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Research. Rats can read each other’s minds

WASHINGTON – Rats can read each other’s minds — sort of.

Reuters reports experiments showing a “brain link” between rats could aid problem-solving in the future by connecting multiple brains to tackle something one person’s gray matter can’t handle alone.

The findings also carry ethical implications that have led to speculation typically left to the realm of science fiction.

Duke University researchers in one experiment trained rats to press levers. They then used microelectrodes to directly connect the rats’ brains, and found that one rat would mimic the other and press the correct lever to earn a reward.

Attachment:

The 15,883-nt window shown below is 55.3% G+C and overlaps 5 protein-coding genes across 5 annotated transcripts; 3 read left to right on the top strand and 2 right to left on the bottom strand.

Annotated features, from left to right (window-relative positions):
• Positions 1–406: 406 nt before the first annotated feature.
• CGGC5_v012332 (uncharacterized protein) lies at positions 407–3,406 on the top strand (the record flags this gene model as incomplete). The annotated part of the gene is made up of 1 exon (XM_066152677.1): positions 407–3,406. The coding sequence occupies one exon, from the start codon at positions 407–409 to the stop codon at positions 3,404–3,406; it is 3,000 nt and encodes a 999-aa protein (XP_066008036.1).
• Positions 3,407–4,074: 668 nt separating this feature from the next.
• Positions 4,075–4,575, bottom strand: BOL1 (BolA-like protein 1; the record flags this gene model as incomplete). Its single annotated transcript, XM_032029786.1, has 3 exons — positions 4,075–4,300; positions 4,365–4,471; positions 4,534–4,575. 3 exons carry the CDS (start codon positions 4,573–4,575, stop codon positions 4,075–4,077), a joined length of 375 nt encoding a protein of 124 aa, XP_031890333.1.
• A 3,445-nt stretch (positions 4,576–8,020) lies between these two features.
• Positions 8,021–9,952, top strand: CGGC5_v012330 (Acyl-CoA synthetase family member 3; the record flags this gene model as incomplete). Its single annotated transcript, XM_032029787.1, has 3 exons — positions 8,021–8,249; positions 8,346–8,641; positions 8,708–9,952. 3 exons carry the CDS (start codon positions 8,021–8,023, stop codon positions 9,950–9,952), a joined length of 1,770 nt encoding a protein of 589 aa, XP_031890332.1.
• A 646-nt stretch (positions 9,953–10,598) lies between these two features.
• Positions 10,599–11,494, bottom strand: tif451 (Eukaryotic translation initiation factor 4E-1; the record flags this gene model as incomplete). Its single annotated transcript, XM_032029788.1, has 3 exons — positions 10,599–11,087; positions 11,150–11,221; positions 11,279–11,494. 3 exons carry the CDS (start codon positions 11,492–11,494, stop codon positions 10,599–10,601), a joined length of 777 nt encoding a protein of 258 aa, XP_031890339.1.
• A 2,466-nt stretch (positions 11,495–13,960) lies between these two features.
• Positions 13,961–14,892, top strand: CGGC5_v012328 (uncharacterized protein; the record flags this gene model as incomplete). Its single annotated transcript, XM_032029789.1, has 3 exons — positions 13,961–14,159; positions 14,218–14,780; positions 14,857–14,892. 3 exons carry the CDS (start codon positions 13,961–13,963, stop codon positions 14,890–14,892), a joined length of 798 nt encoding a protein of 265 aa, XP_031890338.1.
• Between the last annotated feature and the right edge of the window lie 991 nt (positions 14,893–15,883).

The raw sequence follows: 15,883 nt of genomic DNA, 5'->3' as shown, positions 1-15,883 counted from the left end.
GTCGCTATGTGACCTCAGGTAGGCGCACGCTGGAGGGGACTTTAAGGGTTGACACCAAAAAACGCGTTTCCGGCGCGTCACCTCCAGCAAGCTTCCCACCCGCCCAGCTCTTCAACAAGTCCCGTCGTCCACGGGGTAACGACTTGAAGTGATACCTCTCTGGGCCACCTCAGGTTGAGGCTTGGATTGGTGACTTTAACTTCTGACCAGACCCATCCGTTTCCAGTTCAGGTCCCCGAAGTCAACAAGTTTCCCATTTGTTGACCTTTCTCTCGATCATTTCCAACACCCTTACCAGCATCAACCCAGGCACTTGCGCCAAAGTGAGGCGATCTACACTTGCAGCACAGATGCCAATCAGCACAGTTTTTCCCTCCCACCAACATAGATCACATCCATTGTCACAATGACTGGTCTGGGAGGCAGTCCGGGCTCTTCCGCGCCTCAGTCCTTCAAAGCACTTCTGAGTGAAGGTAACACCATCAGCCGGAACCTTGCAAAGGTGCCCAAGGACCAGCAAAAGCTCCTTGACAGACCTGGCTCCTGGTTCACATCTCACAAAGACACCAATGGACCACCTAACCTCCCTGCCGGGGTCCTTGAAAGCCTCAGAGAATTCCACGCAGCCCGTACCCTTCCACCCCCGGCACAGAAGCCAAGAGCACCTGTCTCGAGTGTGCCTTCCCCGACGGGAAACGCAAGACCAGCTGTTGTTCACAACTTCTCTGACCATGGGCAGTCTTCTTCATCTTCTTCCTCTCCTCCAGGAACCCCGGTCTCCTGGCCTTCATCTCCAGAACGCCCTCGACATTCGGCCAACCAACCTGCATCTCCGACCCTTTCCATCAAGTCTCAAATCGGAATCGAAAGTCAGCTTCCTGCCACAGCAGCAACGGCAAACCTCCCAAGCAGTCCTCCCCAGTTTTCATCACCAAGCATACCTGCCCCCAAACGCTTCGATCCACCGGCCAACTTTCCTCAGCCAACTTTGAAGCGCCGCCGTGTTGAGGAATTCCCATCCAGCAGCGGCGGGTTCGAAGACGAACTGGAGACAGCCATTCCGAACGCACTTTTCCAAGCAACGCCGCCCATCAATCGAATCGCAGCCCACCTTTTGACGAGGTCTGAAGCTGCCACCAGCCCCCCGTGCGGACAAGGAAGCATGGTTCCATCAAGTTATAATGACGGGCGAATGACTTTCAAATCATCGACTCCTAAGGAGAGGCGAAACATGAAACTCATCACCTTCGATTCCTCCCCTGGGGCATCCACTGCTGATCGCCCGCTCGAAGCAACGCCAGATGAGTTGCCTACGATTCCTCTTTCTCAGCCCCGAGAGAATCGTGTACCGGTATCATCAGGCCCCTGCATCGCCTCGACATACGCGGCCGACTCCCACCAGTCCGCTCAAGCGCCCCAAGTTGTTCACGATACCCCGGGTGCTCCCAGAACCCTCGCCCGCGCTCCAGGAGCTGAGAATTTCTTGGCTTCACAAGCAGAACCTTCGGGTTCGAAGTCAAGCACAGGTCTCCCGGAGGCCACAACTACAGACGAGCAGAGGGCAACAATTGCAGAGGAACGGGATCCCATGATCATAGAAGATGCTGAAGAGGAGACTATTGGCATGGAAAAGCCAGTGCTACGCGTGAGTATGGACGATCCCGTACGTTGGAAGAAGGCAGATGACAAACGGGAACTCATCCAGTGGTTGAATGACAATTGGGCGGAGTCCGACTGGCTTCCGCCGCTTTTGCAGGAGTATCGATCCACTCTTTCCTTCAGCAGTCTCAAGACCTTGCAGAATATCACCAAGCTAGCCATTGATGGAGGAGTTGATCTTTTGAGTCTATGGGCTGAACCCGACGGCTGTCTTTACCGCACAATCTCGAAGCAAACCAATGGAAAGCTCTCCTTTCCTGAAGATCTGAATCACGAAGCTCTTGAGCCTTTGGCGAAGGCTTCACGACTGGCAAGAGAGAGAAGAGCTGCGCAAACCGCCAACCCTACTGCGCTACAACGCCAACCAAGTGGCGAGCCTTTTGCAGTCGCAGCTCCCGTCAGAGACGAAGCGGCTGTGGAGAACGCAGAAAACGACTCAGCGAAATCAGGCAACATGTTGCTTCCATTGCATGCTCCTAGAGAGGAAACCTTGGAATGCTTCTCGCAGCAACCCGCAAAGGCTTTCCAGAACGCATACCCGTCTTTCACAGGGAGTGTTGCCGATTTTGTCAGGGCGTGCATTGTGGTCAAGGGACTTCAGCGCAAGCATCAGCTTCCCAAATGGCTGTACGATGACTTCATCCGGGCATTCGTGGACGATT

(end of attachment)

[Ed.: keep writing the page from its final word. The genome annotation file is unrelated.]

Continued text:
Scientists also trained rats to differentiate between narrow and wide openings and translate the message to other rats — even sending brain signals from rats in Brazil over the Internet to rats in the U.S. with successful results.

See an example of the experiments below:

Reuters says some researchers and scientists are not impressed by the experiments, noting such connections have been shown before between brains and machines.

There are also potential ethical implications — the report mentions that people may envision legions of animal soldiers or humans whose brains are controlled by others.

However, the effort’s lead researcher says the findings could lead to an “organic computer” that would help solve difficult problems by harnessing multiple brains. He reportedly now is working on similar research involving monkeys.

Read more from Reuters here, and see the report here.


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